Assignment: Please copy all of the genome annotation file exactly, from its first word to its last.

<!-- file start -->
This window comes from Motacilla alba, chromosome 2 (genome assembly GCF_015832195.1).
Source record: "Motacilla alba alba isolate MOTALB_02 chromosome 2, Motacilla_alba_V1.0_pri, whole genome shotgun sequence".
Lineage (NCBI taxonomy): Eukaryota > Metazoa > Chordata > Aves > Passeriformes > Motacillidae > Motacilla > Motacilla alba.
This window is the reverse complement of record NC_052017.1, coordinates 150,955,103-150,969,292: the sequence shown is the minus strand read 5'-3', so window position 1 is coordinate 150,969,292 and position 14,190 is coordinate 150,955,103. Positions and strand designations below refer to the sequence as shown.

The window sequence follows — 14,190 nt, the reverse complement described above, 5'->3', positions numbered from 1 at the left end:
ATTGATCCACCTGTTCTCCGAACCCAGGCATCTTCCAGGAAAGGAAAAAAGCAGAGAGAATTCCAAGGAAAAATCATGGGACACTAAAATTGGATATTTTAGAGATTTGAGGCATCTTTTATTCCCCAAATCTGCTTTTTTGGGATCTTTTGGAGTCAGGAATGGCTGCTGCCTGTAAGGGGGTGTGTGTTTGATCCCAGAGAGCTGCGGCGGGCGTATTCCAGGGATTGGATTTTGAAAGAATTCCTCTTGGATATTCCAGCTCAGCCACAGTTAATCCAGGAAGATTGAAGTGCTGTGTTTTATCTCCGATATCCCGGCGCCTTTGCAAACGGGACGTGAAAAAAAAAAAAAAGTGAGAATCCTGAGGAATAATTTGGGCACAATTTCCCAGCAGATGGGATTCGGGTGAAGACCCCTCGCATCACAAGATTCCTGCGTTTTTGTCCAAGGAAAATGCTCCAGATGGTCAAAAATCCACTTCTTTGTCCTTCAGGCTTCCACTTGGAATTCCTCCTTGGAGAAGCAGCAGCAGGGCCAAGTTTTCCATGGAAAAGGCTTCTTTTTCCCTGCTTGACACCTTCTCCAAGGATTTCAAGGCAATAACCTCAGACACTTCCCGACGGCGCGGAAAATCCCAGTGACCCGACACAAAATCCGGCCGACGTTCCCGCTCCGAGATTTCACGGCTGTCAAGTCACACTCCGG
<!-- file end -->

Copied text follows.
This window comes from Motacilla alba, chromosome 2 (genome assembly GCF_015832195.1).
Source record: "Motacilla alba alba isolate MOTALB_02 chromosome 2, Motacilla_alba_V1.0_pri, whole genome shotgun sequence".
Lineage (NCBI taxonomy): Eukaryota > Metazoa > Chordata > Aves > Passeriformes > Motacillidae > Motacilla > Motacilla alba.
This window is the reverse complement of record NC_052017.1, coordinates 150,955,103-150,969,292: the sequence shown is the minus strand read 5'-3', so window position 1 is coordinate 150,969,292 and position 14,190 is coordinate 150,955,103. Positions and strand designations below refer to the sequence as shown.

The window sequence follows — 14,190 nt, the reverse complement described above, 5'->3', positions numbered from 1 at the left end:
ATTGATCCACCTGTTCTCCGAACCCAGGCATCTTCCAGGAAAGGAAAAAAGCAGAGAGAATTCCAAGGAAAAATCATGGGACACTAAAATTGGATATTTTAGAGATTTGAGGCATCTTTTATTCCCCAAATCTGCTTTTTTGGGATCTTTTGGAGTCAGGAATGGCTGCTGCCTGTAAGGGGGTGTGTGTTTGATCCCAGAGAGCTGCGGCGGGCGTATTCCAGGGATTGGATTTTGAAAGAATTCCTCTTGGATATTCCAGCTCAGCCACAGTTAATCCAGGAAGATTGAAGTGCTGTGTTTTATCTCCGATATCCCGGCGCCTTTGCAAACGGGACGTGAAAAAAAAAAAAAAGTGAGAATCCTGAGGAATAATTTGGGCACAATTTCCCAGCAGATGGGATTCGGGTGAAGACCCCTCGCATCACAAGATTCCTGCGTTTTTGTCCAAGGAAAATGCTCCAGATGGTCAAAAATCCACTTCTTTGTCCTTCAGGCTTCCACTTGGAATTCCTCCTTGGAGAAGCAGCAGCAGGGCCAAGTTTTCCATGGAAAAGGCTTCTTTTTCCCTGCTTGACACCTTCTCCAAGGATTTCAAGGCAATAACCTCAGACACTTCCCGACGGCGCGGAAAATCCCAGTGACCCGACACAAAATCCGGCCGACGTTCCCGCTCCGAGATTTCACGGCTGTCAAGTCACACTCCGG